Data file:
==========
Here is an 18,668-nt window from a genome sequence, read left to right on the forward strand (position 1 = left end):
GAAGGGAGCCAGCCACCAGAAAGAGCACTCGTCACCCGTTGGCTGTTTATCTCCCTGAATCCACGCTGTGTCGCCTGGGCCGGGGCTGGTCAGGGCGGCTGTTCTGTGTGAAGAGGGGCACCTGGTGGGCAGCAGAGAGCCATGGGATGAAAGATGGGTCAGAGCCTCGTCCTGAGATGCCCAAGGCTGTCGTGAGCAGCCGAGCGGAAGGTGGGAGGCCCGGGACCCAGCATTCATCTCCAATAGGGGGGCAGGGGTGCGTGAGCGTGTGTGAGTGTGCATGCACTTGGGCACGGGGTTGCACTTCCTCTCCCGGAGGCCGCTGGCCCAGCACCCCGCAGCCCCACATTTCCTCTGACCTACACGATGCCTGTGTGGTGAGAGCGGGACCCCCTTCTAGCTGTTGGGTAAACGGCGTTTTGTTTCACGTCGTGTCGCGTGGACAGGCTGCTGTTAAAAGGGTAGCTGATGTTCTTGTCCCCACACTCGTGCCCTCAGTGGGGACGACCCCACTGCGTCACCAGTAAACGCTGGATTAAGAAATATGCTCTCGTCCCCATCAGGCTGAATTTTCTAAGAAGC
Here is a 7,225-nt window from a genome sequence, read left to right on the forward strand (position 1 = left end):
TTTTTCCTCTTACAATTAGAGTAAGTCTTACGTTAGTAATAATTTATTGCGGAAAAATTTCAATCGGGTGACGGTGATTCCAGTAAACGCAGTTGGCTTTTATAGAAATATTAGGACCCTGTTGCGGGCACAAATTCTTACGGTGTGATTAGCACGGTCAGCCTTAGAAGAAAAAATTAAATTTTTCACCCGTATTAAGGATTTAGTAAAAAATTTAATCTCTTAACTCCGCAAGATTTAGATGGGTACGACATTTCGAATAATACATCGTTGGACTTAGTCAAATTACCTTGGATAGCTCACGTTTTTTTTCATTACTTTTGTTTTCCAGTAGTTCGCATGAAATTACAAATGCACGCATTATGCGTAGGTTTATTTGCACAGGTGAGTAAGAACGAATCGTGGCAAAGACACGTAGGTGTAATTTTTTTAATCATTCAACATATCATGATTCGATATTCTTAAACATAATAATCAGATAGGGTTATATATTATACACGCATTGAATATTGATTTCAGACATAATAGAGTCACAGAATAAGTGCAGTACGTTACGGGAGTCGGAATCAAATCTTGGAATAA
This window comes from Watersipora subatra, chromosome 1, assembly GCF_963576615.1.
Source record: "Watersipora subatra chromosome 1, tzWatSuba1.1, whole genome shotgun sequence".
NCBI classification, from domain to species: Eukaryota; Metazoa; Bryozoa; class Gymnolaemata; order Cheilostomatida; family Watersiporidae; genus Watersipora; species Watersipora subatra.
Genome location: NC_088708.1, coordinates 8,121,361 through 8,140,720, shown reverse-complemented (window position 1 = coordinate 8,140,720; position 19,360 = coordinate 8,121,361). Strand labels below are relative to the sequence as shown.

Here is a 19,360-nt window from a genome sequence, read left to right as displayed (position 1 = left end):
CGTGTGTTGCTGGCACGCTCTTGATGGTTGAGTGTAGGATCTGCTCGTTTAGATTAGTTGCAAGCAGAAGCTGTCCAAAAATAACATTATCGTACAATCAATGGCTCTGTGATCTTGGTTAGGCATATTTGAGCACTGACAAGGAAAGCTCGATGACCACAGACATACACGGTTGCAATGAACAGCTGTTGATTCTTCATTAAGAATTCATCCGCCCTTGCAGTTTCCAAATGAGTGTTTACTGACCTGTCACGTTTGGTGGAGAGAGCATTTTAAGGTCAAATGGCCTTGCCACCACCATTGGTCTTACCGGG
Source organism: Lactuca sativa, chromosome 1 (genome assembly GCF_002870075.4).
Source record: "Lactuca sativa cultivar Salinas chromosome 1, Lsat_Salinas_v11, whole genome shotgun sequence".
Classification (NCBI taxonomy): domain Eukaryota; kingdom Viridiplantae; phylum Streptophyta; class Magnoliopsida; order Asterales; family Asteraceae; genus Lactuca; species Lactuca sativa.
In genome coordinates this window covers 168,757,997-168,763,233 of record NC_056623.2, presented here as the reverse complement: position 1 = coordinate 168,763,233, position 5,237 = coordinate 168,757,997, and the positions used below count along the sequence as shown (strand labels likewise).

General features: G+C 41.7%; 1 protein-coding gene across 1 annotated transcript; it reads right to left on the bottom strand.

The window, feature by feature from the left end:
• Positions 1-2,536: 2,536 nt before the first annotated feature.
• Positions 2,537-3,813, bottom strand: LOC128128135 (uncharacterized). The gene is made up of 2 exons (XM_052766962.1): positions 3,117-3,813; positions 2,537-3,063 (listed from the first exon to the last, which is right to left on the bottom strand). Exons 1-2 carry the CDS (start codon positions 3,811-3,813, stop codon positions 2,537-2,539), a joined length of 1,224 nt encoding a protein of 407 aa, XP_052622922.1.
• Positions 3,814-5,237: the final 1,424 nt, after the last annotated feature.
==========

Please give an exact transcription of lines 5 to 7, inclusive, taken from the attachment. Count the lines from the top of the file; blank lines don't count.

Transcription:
This window comes from Watersipora subatra, chromosome 1, assembly GCF_963576615.1.
Source record: "Watersipora subatra chromosome 1, tzWatSuba1.1, whole genome shotgun sequence".
NCBI classification, from domain to species: Eukaryota; Metazoa; Bryozoa; class Gymnolaemata; order Cheilostomatida; family Watersiporidae; genus Watersipora; species Watersipora subatra.